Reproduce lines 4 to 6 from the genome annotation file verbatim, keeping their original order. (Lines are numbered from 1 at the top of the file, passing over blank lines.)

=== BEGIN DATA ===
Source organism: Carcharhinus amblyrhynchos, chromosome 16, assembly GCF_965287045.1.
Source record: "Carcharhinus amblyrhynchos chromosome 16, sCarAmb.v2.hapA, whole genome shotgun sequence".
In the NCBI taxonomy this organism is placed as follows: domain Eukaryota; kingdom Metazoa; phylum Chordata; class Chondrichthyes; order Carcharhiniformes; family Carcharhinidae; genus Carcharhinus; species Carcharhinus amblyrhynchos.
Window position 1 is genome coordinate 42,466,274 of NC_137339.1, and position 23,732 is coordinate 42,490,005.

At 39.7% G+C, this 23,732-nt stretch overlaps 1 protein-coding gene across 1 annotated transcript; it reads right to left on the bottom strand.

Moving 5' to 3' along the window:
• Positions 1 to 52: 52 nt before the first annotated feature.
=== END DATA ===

Window position 1 is genome coordinate 42,466,274 of NC_137339.1, and position 23,732 is coordinate 42,490,005.

At 39.7% G+C, this 23,732-nt stretch overlaps 1 protein-coding gene across 1 annotated transcript; it reads right to left on the bottom strand.

Moving 5' to 3' along the window: